Yes, Arizona's Lunar & Planetary Laboratory is a top program, even though you may or may not think of the University of Arizona when you think of "top programs".
Caltech doesn't have Earth & Planetary Sciences -- it's actually called Geological & Planetary Sciences (GPS). I'm actually in that program right now and doing similar research to what you are interested in (i.e. bodies inside the Solar System). My undergrad thesis (in Canada) was focussed on NEOs specifically.
If you are only interested in detection/dynamics/origins of these objects and nothing else, then sometimes the researchers will be working in Astronomy departments rather than Earth/Geological & Planetary Sciences. However, in schools with big planetary science programs, the researchers might work in the Planetary Science department or be in both! In addition, if you are interested in more than just the "physics" (for example, composition, comparisons with the material that made up the Earth and other planets, etc.) then you should be looking at Planetary Science programs!
The work isn't all coding. I don't think it's any more or less coding than any other data analysis work. I definitely do a lot of coding and I enjoy it! But I've also needed to learn dynamics (in order to write the physics into the code, you must first know the physics!) as well as actual data collection (from telescopes).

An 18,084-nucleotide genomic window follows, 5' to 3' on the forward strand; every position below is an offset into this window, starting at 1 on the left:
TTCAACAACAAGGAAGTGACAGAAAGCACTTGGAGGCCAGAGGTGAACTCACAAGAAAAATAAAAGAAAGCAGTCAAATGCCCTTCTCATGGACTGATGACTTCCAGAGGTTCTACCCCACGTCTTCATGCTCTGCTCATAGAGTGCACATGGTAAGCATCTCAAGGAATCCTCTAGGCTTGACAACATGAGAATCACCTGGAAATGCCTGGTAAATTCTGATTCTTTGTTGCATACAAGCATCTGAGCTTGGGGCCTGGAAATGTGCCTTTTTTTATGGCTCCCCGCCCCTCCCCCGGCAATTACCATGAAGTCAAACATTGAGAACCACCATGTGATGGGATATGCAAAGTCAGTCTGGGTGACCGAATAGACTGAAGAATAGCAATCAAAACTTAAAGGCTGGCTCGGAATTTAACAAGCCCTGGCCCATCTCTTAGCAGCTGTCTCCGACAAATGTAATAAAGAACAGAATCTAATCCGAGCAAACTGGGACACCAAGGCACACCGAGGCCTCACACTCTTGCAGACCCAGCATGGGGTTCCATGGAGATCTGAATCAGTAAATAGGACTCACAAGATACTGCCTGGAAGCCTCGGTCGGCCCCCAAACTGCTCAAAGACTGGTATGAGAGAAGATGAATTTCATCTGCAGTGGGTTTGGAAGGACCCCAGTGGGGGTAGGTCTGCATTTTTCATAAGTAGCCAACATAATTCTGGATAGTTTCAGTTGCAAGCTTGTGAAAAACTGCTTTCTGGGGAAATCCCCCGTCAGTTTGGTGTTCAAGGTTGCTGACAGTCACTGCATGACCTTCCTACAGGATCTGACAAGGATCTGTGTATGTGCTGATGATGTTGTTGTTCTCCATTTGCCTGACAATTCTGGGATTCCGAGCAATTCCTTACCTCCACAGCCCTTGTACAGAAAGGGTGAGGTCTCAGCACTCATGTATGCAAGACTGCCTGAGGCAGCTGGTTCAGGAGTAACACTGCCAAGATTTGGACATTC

Finally, I don't know if universities actually do specific research in preventing/avoiding/coping with asteroid impacts. I think that kind of work is often left to other agencies outside of academia. From my experience talking to many NEO people, the majority of us do work that "advise" other agencies regarding NEO impact risk by doing things like:
1. Detecting NEOs through surveys (to understand what is out there, how many of each size etc.)
2. Characterizing populations of NEOs (so that when we find an NEO, we can categorize/classify it)
3. Characterizing compositions of NEOs (being hit by a rock made of pure iron would be very different than one made of silicates!)
However, as you mention, JPL is a big player in this field. Although JPL isn't a university, you might know that JPL is actually run by Caltech (under contract from NASA). Many graduate students here at Caltech GPS work closely with JPL scientists and some faculty members here have adjunct status at JPL (and vice-versa). It's actually not too rare for students to work with scientists outside of their home institutions (but usually they have a main supervisor at their home school and this works better when the institutes are nearby -- Caltech and JPL are only 30 mins apart).
You could also try to attend the "Division of Planetary Science" (DPS) annual meeting (in the Fall) -- they have entire sessions planned around "Small Bodies", which include things like asteroids, comets, NEOs, KBOs, and so on! Or, maybe you can dig up past abstracts submitted and figure out who is doing interesting stuff and then trace them back to their home institutions.
Anyways, there's definitely a lot of NEO / Solar System research going on at schools. You might be a little bit harder pressed to find academics working on things to directly related to NEO impacts but there are a lot of work to be done in further understanding NEOs and thus indirectly improve our ability to handle NEO impact risk.